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Friday, January 30, 2009


Bernie Madoff awoke one morning in his East Side apartment to face two FBI agents. Special Agent Theodore Cacioppi asked him: “We're here to find out if there's an innocent explanation," referring to reports his investment firm had stolen billions from its customers. Madoff replied: “There is no innocent explanation.” And that is one of the comparisons to identity theft; the only reasoning in either case is the greed of an individual that overrides all common sense and decency.

When the tanking economy prompted many of Madoff’s investors—which included big names like real-estate magnate Mortimer Zuckerman, Nobel laureate Elie Wiesel, Sen. Frank Lautenberg, Hollywood director Steven Spielberg and Zsa Zsa Gabor, some, close friends—to pull out their money, the fraud was finally discovered. Employees actually went to his apartment where Madoff admitted the fraud. His two sons, also among the shocked employees, called the Securities and Exchange Commission, which tipped off the FBI, according to a New York Daily News article.

Thus, the second comparison to ID theft. According to Javelin Strategy & Research, almost half of identity fraud is perpetrated by friends, neighbors, employees, family members or relatives.

Bernie Madoff is charged with the biggest Ponzi scheme ever, costing his victims $50 billion that many experts believe is a complete loss. Coincidentally, almost $50 billion was lost to identity theft in the last Javelin survey, this through a network of crooks that come across almost as sophisticated as Madoff. The point here is that it would be near-impossible to protect against an investment conspiracy like Madoff’s, since years of reputation and friendship were used to pull off the scam. Of course, questioning the spectacular results being experienced in such a down economy would have helped.

On the other hand, it is possible to prevent identity theft by giving consumers control over their names and personal data, and compensating them when it is sold to encourage taking over this new responsibility.

In the meantime, I thought we might start a “Buddy System” to help friends, relatives, even strangers if they will listen, to guard their private information from the bad guys. You remember summer camps when you went swimming and everyone was assigned a buddy for both of you to watch each other. Of course, today’s breast cancer buddy system is one of the most prominent and successful.

As a privacy advocate who lives the part every day, I am amazed at the number of people I run into who either do not understand the basics of protecting their sensitive data, or are of the group that thinks it could never happen to them. In other words, it is at the bottom of the priority list, and is likely to stay there until public recognition is aroused. Perhaps those of us who understand the problem can pass the word around of just how important it is to safeguard our private information.

Just tell them if they don’t, and their identity is stolen, it could cost them $5,720 and at least 25 hours to take back their credit. That’s the facts, folks.

Wednesday, January 28, 2009


Remember the old days when we used to think of something on the black market being either jeans, CDs, videos, even body organs? Now there’s a new player on the block and they are interested in your name and personal data. It’s a well organized, calculated business to acquire all the consumer private information that can be had, either easily, or no matter how much effort it takes to get it. The idea is to steal your sensitive data, and, rather than capitalize on what they have themselves, the thieves sell it around the Internet underground to thousands of takers who then proceed to cop your identity.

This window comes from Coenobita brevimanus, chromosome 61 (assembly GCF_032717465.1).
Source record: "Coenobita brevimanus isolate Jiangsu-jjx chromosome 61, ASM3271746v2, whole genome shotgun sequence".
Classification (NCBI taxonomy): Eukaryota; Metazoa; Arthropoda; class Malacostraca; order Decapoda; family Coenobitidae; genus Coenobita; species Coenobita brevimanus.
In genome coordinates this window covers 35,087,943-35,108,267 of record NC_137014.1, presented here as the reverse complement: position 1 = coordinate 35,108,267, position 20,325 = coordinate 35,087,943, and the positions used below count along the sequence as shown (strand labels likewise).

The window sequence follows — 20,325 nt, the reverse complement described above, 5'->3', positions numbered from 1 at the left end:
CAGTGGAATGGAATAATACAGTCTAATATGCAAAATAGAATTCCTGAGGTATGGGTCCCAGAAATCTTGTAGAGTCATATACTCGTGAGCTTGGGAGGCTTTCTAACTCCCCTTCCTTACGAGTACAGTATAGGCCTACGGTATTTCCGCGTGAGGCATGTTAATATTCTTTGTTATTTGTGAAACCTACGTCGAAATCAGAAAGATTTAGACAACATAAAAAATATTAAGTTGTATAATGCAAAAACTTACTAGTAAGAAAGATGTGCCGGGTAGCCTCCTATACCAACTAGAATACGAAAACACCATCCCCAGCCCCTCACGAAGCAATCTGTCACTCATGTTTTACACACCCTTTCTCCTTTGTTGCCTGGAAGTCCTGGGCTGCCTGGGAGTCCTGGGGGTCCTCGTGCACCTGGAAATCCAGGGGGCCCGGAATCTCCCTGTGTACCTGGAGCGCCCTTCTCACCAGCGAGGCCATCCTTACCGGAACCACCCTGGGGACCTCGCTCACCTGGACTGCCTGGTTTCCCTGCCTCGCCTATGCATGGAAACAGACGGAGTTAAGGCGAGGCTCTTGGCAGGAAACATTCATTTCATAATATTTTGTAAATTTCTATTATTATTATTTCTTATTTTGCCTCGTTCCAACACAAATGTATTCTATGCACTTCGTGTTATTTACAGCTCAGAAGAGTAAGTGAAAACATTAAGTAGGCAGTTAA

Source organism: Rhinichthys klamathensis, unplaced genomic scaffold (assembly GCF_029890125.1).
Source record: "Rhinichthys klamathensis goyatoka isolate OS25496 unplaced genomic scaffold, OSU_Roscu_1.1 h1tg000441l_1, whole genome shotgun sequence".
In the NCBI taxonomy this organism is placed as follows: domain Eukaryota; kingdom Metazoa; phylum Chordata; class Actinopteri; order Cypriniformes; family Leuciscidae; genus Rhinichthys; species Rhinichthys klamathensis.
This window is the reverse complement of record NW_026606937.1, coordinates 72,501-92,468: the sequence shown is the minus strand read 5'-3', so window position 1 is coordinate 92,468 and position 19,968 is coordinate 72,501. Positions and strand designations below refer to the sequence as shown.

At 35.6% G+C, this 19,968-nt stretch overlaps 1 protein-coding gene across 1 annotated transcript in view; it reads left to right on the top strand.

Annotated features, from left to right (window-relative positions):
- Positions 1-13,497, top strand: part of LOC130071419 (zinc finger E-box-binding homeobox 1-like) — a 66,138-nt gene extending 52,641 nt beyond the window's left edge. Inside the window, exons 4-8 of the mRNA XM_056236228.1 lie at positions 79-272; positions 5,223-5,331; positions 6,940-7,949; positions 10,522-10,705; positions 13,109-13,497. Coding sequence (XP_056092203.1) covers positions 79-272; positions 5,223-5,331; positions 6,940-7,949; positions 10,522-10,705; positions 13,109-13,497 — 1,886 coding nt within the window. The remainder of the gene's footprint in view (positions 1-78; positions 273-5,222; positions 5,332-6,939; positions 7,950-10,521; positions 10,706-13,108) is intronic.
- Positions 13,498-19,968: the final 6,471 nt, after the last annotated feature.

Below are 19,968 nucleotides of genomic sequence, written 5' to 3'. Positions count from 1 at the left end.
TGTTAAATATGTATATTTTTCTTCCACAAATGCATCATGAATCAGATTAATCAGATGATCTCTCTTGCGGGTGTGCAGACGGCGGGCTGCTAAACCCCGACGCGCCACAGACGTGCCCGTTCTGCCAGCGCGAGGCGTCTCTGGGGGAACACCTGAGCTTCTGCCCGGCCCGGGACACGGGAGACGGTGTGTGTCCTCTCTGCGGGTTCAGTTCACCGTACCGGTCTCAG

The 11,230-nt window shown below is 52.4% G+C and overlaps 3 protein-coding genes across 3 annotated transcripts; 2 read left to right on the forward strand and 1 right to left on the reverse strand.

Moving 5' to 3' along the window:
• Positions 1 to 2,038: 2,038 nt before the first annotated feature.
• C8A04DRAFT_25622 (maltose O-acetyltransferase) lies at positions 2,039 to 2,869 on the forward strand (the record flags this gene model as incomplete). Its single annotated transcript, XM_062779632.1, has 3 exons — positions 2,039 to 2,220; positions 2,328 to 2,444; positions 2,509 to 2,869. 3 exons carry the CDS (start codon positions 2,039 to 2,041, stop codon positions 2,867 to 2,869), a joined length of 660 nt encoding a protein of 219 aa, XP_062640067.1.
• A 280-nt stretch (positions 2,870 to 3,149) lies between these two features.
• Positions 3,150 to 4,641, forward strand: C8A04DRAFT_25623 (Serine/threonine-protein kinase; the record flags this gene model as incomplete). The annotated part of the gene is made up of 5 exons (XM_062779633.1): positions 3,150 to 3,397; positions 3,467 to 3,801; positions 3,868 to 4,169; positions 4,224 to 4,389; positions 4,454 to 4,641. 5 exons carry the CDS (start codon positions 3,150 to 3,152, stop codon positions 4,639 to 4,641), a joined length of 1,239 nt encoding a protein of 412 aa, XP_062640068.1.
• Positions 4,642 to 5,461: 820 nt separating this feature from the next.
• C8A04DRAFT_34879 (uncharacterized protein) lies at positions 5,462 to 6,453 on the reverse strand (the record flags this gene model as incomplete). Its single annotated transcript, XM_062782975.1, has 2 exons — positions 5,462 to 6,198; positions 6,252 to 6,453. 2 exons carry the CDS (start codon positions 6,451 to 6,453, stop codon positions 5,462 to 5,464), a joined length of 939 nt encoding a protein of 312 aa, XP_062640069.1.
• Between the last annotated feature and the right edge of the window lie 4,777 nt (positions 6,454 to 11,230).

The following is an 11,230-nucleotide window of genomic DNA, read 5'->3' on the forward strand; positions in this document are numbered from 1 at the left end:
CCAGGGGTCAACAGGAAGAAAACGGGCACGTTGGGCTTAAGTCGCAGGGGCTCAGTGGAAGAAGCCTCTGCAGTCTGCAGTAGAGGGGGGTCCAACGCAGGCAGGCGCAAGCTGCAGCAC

Newsweek had an article last December, by Benjamin Sutherland, quoting a French security specialist who estimates there are several hundred online marketplaces just bursting with your latest personal data. My take is that number is conservative. It’s the general run of information that is available. Bank accounts that go for 5 to 10 percent of your balance. But credit cards are the most in demand, garnering around $450 for 10 accounts if you are in the U.S. or Western Europe. Like any other commodity, it is quality that determines the final price.

Naturally, I still believe that my concept of giving consumers control over their names and private information would put an end to this black market trade. Let’s set up a scenario where the crooks have stolen your personal data, including your Social Security number, and have sold it extensively to the underground.

The next move by the bad guys who bought your private information would be to open all the new accounts they can before being discovered. Then, either make purchases in your name or go for whatever cash is available in the credit line. Regardless, you’re on the line for the dirty dealings until, and if, you can prove it is ID theft. But wait…resulting from federal legislation, you were given the right to control your sensitive data, and through a process of approval necessary, whenever your private information is used, you have the ability to stop any and all transactions, ultimately spoiling the heist.

If you want to see the mechanics of how this control over your name would work, go here.

Since much of the thievery of our private information originates outside the U.S., it is sometimes near impossible for the American government to identity the bad guys, must less get the country to take action against them. As an example, in a 2006 study of phishing, 4 percent came from Great Britain, 6 percent from China, 8 percent from India, and 14 percent from South Korea. It is a well known fact that a great deal of identity scammers reside in Russia. In case you’re wondering, phishing is sending an e-mail posing as an established company to get the receiver to give up sensitive data.